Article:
the most underestimated power source…

By April 8, 2014 9 Comments

As part of my coaching training, one week I was given some odd homework. All of us students were supposed to spend 15 minutes lying on the floor, looking under our kitchen sinks, getting curious about what was there—and sustaining that curiosity for 15 minutes.

The idea was that being a good coach required being incredibly curious—approaching our clients not with interpretations of their problems, but with an intense curiosity that would allow us, with them, to jointly discover solutions to their challenges. By hanging out at the kitchen sink, we’d practice bringing curiosity to something seemingly mundane, strengthening our curiosity muscle, so to speak.

I was traveling at the time, and didn’t have a kitchen sink in our hotel room, so I went to bathroom floor, lay down, opened the cabinet and started looking. After a few minutes of intentionally bringing curiosity to that sink cabinet, I found myself wondering who built it and who installed the sink, and what their lives were like. I wondered about the history of the hotel and its founders, and what ups and downs the business had had over the years. Suddenly, I was incredibly curious to know the behind the scenes story about this place we were staying.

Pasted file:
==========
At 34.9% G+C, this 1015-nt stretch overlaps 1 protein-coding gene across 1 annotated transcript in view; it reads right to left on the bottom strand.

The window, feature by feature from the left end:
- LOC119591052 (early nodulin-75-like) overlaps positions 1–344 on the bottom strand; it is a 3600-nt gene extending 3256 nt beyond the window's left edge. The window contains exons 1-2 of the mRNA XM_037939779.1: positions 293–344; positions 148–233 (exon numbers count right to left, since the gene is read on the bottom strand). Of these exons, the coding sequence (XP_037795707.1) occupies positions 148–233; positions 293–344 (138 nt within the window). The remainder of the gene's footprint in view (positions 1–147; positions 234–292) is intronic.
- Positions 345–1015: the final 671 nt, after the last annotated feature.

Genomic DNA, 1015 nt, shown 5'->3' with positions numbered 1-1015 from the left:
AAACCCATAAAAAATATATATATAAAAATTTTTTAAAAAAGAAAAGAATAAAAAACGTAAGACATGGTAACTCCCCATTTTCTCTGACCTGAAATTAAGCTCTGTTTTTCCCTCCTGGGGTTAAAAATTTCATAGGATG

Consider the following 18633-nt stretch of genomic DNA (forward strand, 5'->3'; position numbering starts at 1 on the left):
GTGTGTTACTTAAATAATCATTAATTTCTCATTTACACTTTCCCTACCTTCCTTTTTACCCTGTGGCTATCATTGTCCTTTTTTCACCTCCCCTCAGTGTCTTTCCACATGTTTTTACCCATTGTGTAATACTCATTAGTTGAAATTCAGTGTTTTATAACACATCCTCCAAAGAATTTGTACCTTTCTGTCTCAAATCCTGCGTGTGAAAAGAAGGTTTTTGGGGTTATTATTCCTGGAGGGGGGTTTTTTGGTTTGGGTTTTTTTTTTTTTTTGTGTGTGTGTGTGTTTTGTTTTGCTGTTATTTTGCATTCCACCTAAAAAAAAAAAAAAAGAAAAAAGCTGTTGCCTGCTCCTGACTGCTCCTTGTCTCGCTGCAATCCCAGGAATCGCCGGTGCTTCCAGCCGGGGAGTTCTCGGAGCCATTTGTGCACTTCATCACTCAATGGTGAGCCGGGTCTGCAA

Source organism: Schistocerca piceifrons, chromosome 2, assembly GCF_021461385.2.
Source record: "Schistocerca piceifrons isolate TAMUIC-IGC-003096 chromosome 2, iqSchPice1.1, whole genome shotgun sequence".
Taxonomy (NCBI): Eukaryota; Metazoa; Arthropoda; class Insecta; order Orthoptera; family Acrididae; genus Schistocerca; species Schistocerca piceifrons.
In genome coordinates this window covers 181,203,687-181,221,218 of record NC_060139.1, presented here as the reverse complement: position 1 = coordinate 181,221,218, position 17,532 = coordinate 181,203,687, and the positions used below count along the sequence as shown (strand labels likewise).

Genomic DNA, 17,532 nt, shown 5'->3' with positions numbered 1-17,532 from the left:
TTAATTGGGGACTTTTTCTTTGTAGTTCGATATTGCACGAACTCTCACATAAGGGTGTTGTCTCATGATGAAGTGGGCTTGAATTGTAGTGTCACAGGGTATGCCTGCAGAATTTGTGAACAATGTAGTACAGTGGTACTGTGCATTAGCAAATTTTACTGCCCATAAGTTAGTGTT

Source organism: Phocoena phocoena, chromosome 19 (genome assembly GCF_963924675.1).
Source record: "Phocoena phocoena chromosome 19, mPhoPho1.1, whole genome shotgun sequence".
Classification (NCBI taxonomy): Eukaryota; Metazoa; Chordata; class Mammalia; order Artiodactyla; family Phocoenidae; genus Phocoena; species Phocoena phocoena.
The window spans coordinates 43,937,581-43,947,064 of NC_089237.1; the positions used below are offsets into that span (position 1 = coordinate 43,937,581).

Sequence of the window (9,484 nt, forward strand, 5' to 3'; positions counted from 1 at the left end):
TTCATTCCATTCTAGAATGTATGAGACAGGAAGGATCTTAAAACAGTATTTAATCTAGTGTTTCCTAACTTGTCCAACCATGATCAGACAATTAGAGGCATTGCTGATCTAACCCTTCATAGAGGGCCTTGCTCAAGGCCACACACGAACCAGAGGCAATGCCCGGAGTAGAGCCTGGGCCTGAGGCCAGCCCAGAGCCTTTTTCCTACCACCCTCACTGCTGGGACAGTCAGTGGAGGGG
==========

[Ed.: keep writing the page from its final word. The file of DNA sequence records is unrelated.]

Later that night, I chatted with some staff members of the hotel about those questions. It led to some lovely conversations and brought the place alive for me. And, it got me going on a curiosity kick that continued for days and made our whole trip much more exciting.

Curiosity truly ignites—once sparked, it continues to burn.

At my next coaching class, everyone shared about the sink exercise. Some people had wondered about all the stuff under their sinks. Others found themselves wondering about plumbing, how the whole system worked – where the water went and where it came from. Others thought about water access issues and imagined what life would be like without water flowing from a tap.

The exercise had taught us all a few lessons:

1. You can get curious about anything
2. Curiosity is a muscle; it strengthens when used and needs to be used to stay strong
3. Being curious makes life much more exciting and fun

Last week I wrote about how watching my baby boy makes utterly obvious that we are hard-wired for curiosity. We come into life with an appetite to discover what surrounds us, to look closely and wonder, “what’s that? what’s that?” Curiosity, not indifference or fear, is our natural and original relationship to the world.

But while we might admire or even idealize children’s curiosity, as adults, we can’t imitate it. After all, if you or I peered out the window for as long as my son does, we’d never get out the door. We’d never be able to do our work, care for our loved ones, or get anything done.

Children’s curiosity is more intense than adults’ because childhood is an intense period of growth and of learning.

But that’s the lesson, isn’t it? Curiosity is the fuel for learning. If you want to experience a season of growth and learning in your life, you’d better get curious.

And whatever area of your life you want to experience growth in? Well, that’s an area to meet with curiosity, because

curiosity —> learning —> growth —> change